Dr. Helen focuses on Dutiful Sons who are "quietly and without complaining" taking care of their parents.
Then she quotes Mark Penn, author of "Microtrends: The Small Forces Behind Tomorrow's Big Changes"
According to a 2004 study by the National Alliance for Caregiving and the AARP, nearly 40 percent of the 44 million people in America who provide unpaid care to infirm adults are men. That's about 17 million sons, sons-in-law, nephews, brothers and husbands caring for loved ones in their "spare" time. Throughout the 1990's, the fastest-growing group of relations providing care to chronically disabled adults was sons.
The book gives various reasons that sons are caring for parents, and it makes several interesting points. Male caregivers more often help other men--35 percent compared to only 28 percent of caregiving women who do. Male caregivers tend not to suspend or cut back on work, and they are much more likely (60 to 41 percent) to be working full-time, and the men often choose their situation, moreso than women. Almost two-thirds say they had a choice in the matter, compared to fewer than 3 in 5 women.
"First they start smooth and when they are going to die, they get pruney"
First they grow up as a young kid...they eat healthy and they get taller. And soon they get much taller and they go to heaven. If they can't walk, they get a wheelchair."
What's with the "scribble scrabble"? Two of the preschoolers call wrinkles scribble scrabble which I kinda like actually.
"They have scrabble scrabble just on her face. And she's got shiny teeth."
LifeTwo, a new site about midlife improvement, is getting happy this week with a series of articles and exercises over seven days on how to become happier. So even if you think you are already happy, if you do the exercises over seven days, you can get even happier quickly.
Wesley Hein is basing his articles and exercises on a new book
What we are seeing is the outgrowth of the positive psychology movement begun by Martin Seligman that I wrote about in The Science of Happiness.
Seligman has found three components of happiness.
1. pleasure- we all know about what feels good.
2. engagement. - the depth of involvement with one's family, work, romance and hobbies .
3. meaning - using personal strengths to serve some larger end.
Of those three roads to a happy, satisfied life, pleasure is the least consequential, he insists: "This is newsworthy because so many Americans build their lives around pursuing pleasure. It turns out that engagement and meaning are much more important."
I understand the premise of Ben-Shahar's book is you can teach yourself mental habits that will make you happier. While some people are genetically disposed to be generally happier than others, everyone can learn to be happier if they adopt simple habits like being grateful for three things during the day.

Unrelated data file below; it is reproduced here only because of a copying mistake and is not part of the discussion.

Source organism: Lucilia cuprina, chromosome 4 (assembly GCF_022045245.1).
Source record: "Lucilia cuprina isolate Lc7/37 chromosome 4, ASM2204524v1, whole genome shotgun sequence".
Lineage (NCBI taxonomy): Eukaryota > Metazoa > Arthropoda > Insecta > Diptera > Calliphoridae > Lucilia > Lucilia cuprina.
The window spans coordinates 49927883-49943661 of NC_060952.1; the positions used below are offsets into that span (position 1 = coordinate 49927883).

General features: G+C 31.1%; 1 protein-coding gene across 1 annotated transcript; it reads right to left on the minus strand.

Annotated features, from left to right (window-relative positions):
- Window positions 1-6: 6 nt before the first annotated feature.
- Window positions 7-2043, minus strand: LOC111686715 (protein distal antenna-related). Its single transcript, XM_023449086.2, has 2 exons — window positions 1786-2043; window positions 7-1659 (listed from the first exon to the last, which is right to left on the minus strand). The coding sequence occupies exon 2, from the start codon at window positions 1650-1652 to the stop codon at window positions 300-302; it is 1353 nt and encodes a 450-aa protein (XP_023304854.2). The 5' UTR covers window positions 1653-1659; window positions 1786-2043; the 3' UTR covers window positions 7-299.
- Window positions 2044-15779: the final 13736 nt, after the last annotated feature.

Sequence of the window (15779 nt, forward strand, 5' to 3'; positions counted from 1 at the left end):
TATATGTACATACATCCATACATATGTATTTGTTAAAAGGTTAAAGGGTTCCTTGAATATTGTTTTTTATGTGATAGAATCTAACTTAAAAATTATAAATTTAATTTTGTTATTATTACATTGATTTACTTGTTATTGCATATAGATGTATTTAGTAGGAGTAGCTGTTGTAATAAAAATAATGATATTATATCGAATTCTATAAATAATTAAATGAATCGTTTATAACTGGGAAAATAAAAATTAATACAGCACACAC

Your grandmother called it "counting your blessings'.
What's still remarkable to me new is that so many people never heard or never paid attention to what their parents and grandmothers said. After all, Happiness, It's Not Rocket Science.
So head on over and get happier. It's not selfish at all. I think we have a moral obligation to be happy. If you want to have a happier world, you have to work on yourself first. After all, as Mahatma Gandhi said, "We have to be what we want to see"
In fact one of the great pleasures of maturity is a growing happiness, a fact that is inexplicable to the young.
After he spoke, his only plans were to quietly spend whatever time he has left with his wife and three young children. He never imagined the whirlwind that would envelop him. As video clips of his speech spread across the Internet, thousands of people contacted him to say he had made a profound impact on their lives. Many were moved to tears by his words -- and moved to action. Parents everywhere vowed to let their kids do what they'd like on their bedroom walls.
Dr. Pausch feels overwhelmed and moved that what started in a lecture hall with 400 people has now been experienced by millions. Still, he has retained his sense of humor. "There's a limit to how many times you can read how great you are and what an inspiration you are," he says, "but I'm not there yet."
Dr. Pausch has asked Carnegie Mellon not to copyright his last lecture, and instead to leave it in the public domain. It will remain his legacy, and his footbridge, to the world.
This is a very disturbing article that connects a number of alarming events.
Some might argue in too imaginative a manner. But then didn't the 9/11 commission say in its final report that the most important failure was "one of imagination" and that leaders did not understand the gravity of the threat?
If you've forgotten the horror at Beslan, Wikipedia summarizes the Beslan school hostage crisis
Osama bin Laden in 2004 promised many Beslans in the United States.
Kevin Kelly writes about My Life Countdown